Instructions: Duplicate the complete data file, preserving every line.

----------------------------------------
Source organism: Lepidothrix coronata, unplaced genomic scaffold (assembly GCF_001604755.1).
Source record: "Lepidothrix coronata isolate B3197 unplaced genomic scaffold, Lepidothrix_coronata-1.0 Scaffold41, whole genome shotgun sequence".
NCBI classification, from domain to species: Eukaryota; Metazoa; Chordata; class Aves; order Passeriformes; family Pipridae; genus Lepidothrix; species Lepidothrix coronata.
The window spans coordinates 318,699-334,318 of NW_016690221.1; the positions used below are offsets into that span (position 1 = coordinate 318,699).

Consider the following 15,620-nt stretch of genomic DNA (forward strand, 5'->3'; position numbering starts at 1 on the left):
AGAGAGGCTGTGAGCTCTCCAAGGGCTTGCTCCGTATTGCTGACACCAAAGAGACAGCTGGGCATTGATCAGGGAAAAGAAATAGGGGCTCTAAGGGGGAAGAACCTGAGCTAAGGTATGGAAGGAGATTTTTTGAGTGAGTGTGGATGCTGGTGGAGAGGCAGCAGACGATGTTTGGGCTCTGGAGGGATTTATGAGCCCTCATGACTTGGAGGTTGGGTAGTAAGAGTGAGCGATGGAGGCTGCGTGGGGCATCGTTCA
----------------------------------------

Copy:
Source organism: Lepidothrix coronata, unplaced genomic scaffold (assembly GCF_001604755.1).
Source record: "Lepidothrix coronata isolate B3197 unplaced genomic scaffold, Lepidothrix_coronata-1.0 Scaffold41, whole genome shotgun sequence".
NCBI classification, from domain to species: Eukaryota; Metazoa; Chordata; class Aves; order Passeriformes; family Pipridae; genus Lepidothrix; species Lepidothrix coronata.
The window spans coordinates 318,699-334,318 of NW_016690221.1; the positions used below are offsets into that span (position 1 = coordinate 318,699).

Consider the following 15,620-nt stretch of genomic DNA (forward strand, 5'->3'; position numbering starts at 1 on the left):
AGAGAGGCTGTGAGCTCTCCAAGGGCTTGCTCCGTATTGCTGACACCAAAGAGACAGCTGGGCATTGATCAGGGAAAAGAAATAGGGGCTCTAAGGGGGAAGAACCTGAGCTAAGGTATGGAAGGAGATTTTTTGAGTGAGTGTGGATGCTGGTGGAGAGGCAGCAGACGATGTTTGGGCTCTGGAGGGATTTATGAGCCCTCATGACTTGGAGGTTGGGTAGTAAGAGTGAGCGATGGAGGCTGCGTGGGGCATCGTTCA